Kuwaiti oil workers will go ahead with a strike starting on Sunday, their union head said, rejecting an offer from the state oil company to suspend the implementation of public sector pay reforms. Kuwait Petroleum Corporation (KPC) and its subsidiaries agreed to temporarily freeze a planned government overhaul of the payroll system and seek a compromise through a joint committee with the workers union, said the spokesman for Kuwait’s oil sector, Sheikh Talal al-Khaled al-Sabah. The union head, Saif al-Qahtani, called that “playing with words.”
“The KPC statement is talking about ‘freezing’ the decisions, while our demand is to cancel them,” Qahtani, head of the Oil and Petrochemical Industries Workers Confederation, told Reuters. “The strike is still on and on time.” The union has not said how long the strike, involving thousands of workers at state-owned oil, gas and petrochemical companies, would last. Workers fear the payroll overhaul would reduce salaries and affect other benefits.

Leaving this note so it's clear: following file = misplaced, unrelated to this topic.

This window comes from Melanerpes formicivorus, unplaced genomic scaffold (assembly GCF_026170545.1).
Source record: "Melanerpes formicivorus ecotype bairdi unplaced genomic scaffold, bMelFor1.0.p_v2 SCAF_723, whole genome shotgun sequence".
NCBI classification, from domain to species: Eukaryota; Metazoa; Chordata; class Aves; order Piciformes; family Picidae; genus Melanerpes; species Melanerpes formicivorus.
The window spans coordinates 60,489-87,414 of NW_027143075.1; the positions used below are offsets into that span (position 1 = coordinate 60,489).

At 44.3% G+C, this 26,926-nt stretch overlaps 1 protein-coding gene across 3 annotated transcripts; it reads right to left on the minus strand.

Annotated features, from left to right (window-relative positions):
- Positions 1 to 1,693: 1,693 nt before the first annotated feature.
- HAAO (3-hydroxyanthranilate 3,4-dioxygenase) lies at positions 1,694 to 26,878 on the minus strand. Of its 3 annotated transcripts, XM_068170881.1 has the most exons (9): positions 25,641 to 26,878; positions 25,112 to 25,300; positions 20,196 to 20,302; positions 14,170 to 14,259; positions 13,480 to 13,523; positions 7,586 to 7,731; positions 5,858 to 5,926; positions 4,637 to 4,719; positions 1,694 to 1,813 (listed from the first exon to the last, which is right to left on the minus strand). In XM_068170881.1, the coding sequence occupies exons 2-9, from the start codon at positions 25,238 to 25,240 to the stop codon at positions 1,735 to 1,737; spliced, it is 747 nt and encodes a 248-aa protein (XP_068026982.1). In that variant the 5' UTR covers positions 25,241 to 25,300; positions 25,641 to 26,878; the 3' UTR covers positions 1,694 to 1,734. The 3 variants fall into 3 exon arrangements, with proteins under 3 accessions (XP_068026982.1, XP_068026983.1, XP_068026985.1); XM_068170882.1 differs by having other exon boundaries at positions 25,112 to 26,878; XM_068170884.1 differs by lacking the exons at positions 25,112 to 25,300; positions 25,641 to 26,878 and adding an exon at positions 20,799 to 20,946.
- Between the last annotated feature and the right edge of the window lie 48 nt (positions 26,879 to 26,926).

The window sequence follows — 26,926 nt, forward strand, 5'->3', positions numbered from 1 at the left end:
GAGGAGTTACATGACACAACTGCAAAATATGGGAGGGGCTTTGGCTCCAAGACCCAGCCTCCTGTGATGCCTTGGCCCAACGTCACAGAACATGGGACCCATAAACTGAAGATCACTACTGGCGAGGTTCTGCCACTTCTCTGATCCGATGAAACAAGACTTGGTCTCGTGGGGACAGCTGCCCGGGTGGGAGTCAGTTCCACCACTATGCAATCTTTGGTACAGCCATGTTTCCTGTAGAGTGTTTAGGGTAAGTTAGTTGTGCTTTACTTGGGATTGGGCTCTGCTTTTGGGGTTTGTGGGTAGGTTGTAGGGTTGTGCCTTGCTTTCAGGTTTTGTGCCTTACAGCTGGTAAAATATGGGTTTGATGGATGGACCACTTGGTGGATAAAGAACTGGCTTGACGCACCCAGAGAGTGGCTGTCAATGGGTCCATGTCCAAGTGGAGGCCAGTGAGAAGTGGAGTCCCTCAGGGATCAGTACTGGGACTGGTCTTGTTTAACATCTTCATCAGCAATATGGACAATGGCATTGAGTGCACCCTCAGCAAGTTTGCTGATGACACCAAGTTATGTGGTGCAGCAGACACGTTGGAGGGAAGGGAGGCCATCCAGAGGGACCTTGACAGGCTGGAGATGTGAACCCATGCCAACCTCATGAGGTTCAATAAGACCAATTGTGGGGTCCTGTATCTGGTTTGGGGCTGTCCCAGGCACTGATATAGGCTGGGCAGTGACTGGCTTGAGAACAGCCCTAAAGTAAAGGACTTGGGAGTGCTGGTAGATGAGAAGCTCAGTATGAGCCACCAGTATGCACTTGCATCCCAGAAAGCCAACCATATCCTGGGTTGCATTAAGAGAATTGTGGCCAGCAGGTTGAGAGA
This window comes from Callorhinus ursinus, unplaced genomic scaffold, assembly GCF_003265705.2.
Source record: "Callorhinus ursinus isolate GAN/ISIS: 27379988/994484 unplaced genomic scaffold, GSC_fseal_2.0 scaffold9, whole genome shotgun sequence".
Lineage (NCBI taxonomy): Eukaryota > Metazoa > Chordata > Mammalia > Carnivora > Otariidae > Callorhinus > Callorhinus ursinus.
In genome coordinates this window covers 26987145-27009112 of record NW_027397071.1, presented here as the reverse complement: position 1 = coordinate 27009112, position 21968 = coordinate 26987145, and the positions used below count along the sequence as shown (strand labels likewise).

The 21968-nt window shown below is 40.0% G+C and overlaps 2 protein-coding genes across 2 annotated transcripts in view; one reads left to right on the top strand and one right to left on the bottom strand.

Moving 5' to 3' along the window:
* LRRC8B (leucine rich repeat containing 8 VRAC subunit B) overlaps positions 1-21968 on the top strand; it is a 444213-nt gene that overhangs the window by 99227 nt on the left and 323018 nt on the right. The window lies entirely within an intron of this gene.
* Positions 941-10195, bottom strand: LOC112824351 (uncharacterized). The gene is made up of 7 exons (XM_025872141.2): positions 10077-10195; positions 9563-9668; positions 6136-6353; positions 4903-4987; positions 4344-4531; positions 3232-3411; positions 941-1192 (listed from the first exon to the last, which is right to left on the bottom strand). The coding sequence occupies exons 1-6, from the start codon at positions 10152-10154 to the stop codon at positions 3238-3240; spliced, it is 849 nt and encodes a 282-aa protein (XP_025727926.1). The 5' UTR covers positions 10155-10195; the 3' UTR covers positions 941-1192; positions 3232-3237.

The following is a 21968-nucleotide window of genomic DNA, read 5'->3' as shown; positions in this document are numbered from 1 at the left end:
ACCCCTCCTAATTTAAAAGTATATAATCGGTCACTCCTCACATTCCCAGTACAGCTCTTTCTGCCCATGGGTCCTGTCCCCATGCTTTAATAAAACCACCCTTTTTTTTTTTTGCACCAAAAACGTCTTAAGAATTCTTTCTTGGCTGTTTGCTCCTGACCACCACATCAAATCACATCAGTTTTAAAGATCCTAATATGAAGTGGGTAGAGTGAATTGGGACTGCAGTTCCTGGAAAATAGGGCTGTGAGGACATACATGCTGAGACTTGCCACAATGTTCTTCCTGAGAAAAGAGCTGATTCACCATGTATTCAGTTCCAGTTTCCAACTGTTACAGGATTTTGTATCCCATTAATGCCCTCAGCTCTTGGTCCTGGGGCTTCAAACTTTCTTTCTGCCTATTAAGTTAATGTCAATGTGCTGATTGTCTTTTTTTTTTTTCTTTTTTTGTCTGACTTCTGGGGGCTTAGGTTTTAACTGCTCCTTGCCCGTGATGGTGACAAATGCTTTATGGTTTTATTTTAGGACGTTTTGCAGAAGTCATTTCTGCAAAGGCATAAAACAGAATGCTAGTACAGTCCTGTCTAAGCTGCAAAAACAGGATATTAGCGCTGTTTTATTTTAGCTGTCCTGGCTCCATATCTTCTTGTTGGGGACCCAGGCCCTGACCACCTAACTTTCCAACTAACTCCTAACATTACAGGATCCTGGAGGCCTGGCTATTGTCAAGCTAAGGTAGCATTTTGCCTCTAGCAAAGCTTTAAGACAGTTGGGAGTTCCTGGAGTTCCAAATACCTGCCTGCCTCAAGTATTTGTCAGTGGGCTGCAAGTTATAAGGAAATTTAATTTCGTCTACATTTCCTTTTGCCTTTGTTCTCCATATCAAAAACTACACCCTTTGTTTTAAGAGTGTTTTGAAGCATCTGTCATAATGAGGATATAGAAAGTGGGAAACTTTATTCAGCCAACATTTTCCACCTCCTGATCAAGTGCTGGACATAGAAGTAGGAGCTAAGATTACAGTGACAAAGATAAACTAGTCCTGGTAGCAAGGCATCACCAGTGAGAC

Kuwait National Petroleum Company (KNPC), a subsidiary of KPC and one of five state-owned companies that would be affected, has said there is a contingency strategy to ensure production and exports would not be affected. KPC called on the unions to work with it to find a way out of the dispute, and warned that under Kuwaiti laws it was illegal to obstruct work in public facilities in areas such as oil, gas and petrochemicals.
“There is no doubt that the commotion contains a direct and major threat to the stability of the oil sector which represents the main economic artery for the country’s revenues and is the source of its wealth and prosperity,” the statement said. It said that anyone inciting a work stoppage risked “subjecting himself to legal questioning.” Other firms whose workers plan to join the strike include Kuwait Oil Company, Kuwait Oil Tanker Company, Equate Petrochemical Industries Company and Kuwait Gulf Oil Company.
Strikes are relatively common among public sector workers in Kuwait – one of the world’s richest countries per capita – compared to other Gulf states such as the United Arab Emirates, where unions are banned. OPEC-member Kuwait pumps three million barrels of crude per day and has three refineries with a combined capacity of 930,000 bpd.